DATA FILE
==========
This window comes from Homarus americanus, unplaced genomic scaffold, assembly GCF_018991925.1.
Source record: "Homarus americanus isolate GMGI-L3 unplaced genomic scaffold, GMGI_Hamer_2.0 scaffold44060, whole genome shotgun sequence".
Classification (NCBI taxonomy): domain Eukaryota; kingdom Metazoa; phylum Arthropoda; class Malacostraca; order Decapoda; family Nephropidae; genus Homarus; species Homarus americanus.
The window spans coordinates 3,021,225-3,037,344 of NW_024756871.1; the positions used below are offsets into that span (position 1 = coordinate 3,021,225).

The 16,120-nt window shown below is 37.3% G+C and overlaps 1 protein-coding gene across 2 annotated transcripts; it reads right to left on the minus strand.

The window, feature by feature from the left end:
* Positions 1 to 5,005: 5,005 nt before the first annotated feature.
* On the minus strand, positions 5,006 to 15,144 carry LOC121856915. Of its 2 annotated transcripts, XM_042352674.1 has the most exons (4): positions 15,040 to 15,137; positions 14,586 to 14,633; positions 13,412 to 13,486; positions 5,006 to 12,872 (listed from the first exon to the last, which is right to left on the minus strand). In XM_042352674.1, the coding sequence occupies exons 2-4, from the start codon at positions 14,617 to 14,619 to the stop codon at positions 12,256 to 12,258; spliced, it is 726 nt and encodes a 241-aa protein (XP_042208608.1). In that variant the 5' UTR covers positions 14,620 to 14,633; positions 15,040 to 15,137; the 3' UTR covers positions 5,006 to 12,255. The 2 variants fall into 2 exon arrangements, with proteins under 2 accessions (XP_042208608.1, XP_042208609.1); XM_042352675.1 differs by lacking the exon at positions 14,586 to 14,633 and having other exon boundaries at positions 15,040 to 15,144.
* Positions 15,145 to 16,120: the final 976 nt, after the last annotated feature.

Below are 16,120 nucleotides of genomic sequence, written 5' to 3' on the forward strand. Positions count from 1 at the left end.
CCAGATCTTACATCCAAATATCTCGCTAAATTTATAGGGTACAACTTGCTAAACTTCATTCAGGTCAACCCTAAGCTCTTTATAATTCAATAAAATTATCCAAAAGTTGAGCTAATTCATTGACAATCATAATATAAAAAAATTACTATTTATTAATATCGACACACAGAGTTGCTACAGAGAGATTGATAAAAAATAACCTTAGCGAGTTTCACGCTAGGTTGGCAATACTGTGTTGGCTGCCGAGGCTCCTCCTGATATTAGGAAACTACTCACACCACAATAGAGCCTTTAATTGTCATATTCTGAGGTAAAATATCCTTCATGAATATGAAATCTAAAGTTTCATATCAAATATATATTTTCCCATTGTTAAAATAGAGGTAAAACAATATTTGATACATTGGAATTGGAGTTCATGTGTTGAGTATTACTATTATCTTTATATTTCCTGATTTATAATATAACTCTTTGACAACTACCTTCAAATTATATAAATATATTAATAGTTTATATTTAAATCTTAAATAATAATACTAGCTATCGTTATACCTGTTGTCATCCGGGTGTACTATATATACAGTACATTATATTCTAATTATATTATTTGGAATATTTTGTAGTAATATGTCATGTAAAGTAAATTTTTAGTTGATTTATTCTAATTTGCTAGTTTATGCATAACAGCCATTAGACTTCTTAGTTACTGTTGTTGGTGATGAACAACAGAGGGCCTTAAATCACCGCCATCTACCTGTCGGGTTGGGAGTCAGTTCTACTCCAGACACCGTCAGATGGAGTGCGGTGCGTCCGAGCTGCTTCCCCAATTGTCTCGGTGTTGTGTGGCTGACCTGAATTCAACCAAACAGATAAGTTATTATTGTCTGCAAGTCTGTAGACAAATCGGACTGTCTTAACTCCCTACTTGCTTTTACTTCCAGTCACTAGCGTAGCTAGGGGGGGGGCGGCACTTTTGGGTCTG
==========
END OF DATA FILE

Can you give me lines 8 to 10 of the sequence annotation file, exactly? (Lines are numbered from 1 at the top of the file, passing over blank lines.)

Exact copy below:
* On the minus strand, positions 5,006 to 15,144 carry LOC121856915. Of its 2 annotated transcripts, XM_042352674.1 has the most exons (4): positions 15,040 to 15,137; positions 14,586 to 14,633; positions 13,412 to 13,486; positions 5,006 to 12,872 (listed from the first exon to the last, which is right to left on the minus strand). In XM_042352674.1, the coding sequence occupies exons 2-4, from the start codon at positions 14,617 to 14,619 to the stop codon at positions 12,256 to 12,258; spliced, it is 726 nt and encodes a 241-aa protein (XP_042208608.1). In that variant the 5' UTR covers positions 14,620 to 14,633; positions 15,040 to 15,137; the 3' UTR covers positions 5,006 to 12,255. The 2 variants fall into 2 exon arrangements, with proteins under 2 accessions (XP_042208608.1, XP_042208609.1); XM_042352675.1 differs by lacking the exon at positions 14,586 to 14,633 and having other exon boundaries at positions 15,040 to 15,144.
* Positions 15,145 to 16,120: the final 976 nt, after the last annotated feature.

Below are 16,120 nucleotides of genomic sequence, written 5' to 3' on the forward strand. Positions count from 1 at the left end.